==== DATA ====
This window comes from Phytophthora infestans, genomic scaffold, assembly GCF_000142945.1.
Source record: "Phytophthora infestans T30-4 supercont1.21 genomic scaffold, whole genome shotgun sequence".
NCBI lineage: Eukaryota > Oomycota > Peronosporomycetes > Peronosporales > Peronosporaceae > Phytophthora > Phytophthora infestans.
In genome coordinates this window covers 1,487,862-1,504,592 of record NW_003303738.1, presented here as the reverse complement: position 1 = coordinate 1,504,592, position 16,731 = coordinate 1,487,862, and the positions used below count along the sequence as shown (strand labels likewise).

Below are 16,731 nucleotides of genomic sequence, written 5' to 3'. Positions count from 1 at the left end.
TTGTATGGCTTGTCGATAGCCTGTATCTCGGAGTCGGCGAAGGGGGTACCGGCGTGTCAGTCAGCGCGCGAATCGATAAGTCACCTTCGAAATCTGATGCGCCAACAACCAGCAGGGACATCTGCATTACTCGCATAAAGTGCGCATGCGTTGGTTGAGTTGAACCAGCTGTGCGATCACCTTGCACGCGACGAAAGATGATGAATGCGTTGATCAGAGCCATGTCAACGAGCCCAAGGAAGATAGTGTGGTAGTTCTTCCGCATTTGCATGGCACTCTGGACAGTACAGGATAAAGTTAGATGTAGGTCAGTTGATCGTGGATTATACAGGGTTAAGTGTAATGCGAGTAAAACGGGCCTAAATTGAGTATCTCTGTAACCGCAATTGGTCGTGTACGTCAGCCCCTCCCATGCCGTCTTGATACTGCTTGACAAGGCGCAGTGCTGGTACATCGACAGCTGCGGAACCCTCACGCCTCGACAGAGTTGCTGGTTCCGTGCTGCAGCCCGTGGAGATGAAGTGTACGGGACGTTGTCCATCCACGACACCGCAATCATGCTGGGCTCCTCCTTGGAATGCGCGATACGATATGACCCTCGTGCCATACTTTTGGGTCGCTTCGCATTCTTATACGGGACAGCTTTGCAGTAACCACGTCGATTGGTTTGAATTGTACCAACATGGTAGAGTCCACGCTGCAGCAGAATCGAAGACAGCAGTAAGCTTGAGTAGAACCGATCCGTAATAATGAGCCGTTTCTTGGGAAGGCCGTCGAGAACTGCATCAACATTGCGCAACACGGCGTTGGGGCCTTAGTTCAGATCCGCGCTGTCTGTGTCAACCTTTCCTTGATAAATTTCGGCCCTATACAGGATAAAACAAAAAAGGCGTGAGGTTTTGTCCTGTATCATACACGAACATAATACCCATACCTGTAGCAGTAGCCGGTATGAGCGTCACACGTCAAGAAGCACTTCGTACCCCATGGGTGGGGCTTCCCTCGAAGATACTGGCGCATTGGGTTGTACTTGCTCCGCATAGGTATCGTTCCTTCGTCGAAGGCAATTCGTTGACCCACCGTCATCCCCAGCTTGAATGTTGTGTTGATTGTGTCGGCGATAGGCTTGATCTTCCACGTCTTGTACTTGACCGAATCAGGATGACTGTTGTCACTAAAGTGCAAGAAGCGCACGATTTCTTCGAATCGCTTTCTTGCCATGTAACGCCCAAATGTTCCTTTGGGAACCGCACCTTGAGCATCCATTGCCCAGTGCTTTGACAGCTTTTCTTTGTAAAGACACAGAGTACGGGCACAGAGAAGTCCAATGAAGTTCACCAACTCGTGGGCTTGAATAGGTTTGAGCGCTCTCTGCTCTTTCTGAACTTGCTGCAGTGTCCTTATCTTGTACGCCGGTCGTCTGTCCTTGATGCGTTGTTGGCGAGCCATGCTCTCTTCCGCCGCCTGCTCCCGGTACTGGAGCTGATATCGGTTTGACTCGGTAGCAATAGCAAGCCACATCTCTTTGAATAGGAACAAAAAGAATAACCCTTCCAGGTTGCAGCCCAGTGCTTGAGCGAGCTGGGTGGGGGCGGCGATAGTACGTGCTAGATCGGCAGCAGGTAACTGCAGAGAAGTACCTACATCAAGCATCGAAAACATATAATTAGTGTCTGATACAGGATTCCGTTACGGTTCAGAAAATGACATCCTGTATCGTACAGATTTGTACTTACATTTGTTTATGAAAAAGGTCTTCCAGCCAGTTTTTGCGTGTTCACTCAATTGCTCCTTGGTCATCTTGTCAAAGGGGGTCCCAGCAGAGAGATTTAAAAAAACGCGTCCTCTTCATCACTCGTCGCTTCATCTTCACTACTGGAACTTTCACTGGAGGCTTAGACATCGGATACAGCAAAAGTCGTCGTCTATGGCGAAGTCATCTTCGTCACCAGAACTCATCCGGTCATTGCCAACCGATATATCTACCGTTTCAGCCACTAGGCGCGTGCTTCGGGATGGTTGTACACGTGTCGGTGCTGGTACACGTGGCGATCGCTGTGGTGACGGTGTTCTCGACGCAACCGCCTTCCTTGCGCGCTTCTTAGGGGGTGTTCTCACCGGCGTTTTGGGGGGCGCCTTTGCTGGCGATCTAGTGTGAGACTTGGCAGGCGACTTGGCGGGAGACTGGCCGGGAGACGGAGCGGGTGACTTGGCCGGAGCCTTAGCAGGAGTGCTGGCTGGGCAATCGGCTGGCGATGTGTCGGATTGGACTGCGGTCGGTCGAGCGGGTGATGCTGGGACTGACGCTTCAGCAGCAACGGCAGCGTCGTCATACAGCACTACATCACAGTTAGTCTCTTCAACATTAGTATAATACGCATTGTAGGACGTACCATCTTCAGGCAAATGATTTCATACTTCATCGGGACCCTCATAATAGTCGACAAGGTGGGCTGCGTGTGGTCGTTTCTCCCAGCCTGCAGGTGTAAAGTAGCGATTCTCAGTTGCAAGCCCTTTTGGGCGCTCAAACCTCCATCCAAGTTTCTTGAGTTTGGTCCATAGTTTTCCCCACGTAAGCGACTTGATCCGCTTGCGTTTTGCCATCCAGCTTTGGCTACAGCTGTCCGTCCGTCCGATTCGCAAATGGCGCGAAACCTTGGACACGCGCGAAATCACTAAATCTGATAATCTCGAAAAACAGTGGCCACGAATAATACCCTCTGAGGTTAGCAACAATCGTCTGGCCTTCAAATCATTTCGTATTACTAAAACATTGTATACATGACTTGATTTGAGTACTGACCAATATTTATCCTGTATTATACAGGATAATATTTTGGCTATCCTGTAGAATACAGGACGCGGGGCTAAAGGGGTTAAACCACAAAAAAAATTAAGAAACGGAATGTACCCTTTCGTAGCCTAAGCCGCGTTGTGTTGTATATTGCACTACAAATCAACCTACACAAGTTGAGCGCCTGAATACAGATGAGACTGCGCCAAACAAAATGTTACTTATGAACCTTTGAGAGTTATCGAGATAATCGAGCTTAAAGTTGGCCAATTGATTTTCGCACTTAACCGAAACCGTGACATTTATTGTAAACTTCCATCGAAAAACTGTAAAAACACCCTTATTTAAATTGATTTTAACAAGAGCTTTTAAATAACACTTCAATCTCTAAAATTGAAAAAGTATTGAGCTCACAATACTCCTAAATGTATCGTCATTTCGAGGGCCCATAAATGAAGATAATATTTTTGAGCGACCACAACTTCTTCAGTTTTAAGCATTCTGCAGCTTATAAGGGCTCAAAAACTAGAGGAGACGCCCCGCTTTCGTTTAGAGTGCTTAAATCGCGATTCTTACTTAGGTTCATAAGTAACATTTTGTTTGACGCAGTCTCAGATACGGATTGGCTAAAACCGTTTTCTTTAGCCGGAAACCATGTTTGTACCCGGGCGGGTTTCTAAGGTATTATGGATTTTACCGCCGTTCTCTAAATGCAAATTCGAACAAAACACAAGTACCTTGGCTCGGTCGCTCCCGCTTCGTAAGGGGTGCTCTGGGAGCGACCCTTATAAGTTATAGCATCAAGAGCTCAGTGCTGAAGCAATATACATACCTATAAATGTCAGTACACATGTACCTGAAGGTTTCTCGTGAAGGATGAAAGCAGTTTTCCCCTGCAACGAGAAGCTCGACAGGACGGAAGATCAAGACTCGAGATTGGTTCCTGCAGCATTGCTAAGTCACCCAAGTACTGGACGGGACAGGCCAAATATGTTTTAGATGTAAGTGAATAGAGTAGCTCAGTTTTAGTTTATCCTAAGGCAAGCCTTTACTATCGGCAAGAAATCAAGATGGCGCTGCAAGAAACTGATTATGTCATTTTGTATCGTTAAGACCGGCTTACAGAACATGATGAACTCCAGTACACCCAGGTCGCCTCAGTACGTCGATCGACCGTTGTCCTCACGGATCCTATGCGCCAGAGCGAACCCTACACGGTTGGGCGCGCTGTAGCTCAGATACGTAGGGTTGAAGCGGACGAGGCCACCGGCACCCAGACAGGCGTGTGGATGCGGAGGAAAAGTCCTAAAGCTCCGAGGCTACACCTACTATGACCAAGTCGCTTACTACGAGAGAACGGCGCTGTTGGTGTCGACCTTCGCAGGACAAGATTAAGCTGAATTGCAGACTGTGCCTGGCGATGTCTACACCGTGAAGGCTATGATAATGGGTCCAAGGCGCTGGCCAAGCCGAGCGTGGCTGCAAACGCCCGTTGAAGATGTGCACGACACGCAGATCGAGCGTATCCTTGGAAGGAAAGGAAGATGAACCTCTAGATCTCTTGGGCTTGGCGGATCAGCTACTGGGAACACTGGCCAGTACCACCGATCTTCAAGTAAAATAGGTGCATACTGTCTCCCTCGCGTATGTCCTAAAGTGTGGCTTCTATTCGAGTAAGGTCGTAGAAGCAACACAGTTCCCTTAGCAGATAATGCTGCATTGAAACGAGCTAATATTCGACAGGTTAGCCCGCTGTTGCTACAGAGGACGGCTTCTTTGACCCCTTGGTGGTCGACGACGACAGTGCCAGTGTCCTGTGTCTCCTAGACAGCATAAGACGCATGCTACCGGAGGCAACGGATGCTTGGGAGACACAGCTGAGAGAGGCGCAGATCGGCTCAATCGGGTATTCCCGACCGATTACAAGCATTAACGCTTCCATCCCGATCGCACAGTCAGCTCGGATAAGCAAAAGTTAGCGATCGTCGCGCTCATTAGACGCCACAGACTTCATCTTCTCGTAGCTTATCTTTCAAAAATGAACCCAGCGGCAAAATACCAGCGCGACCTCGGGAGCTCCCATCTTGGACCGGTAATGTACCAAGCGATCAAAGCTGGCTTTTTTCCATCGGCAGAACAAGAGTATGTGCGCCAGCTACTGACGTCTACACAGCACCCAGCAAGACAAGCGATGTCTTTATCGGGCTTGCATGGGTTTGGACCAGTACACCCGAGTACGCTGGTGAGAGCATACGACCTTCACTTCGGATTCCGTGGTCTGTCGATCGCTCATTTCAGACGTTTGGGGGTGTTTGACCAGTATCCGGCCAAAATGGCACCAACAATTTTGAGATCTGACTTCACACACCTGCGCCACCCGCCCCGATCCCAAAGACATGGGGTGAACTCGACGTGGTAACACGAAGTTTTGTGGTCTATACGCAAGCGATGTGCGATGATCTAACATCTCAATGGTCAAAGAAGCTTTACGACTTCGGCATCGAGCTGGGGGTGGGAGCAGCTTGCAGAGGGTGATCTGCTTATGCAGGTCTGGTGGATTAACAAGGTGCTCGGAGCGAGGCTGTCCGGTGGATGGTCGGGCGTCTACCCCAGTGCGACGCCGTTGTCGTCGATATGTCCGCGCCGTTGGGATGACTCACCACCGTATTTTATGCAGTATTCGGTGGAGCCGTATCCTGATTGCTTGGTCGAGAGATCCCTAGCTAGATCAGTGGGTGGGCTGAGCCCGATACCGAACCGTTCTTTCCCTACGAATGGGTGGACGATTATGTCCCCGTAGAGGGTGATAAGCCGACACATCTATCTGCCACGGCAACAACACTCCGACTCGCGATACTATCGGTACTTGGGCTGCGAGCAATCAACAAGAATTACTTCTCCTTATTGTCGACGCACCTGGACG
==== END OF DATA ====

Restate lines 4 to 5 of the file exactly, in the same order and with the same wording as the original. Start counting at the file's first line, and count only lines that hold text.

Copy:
In genome coordinates this window covers 1,487,862-1,504,592 of record NW_003303738.1, presented here as the reverse complement: position 1 = coordinate 1,504,592, position 16,731 = coordinate 1,487,862, and the positions used below count along the sequence as shown (strand labels likewise).

Below are 16,731 nucleotides of genomic sequence, written 5' to 3'. Positions count from 1 at the left end.